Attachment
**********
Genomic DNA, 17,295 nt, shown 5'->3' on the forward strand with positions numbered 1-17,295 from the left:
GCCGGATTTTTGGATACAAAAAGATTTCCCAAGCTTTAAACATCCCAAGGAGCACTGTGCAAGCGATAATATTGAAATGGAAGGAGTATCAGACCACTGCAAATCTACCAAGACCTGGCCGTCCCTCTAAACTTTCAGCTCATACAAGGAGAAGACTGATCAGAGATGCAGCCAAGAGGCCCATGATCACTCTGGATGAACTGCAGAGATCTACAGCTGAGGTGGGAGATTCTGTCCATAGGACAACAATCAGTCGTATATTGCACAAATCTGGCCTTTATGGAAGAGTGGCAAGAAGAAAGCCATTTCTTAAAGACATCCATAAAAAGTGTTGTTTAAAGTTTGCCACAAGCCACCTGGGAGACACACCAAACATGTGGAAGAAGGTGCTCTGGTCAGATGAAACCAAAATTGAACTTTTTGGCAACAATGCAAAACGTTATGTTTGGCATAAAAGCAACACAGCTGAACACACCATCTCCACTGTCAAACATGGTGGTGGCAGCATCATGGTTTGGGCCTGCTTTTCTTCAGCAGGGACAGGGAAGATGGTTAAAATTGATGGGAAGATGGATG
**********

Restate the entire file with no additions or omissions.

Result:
Genomic DNA, 17,295 nt, shown 5'->3' on the forward strand with positions numbered 1-17,295 from the left:
GCCGGATTTTTGGATACAAAAAGATTTCCCAAGCTTTAAACATCCCAAGGAGCACTGTGCAAGCGATAATATTGAAATGGAAGGAGTATCAGACCACTGCAAATCTACCAAGACCTGGCCGTCCCTCTAAACTTTCAGCTCATACAAGGAGAAGACTGATCAGAGATGCAGCCAAGAGGCCCATGATCACTCTGGATGAACTGCAGAGATCTACAGCTGAGGTGGGAGATTCTGTCCATAGGACAACAATCAGTCGTATATTGCACAAATCTGGCCTTTATGGAAGAGTGGCAAGAAGAAAGCCATTTCTTAAAGACATCCATAAAAAGTGTTGTTTAAAGTTTGCCACAAGCCACCTGGGAGACACACCAAACATGTGGAAGAAGGTGCTCTGGTCAGATGAAACCAAAATTGAACTTTTTGGCAACAATGCAAAACGTTATGTTTGGCATAAAAGCAACACAGCTGAACACACCATCTCCACTGTCAAACATGGTGGTGGCAGCATCATGGTTTGGGCCTGCTTTTCTTCAGCAGGGACAGGGAAGATGGTTAAAATTGATGGGAAGATGGATG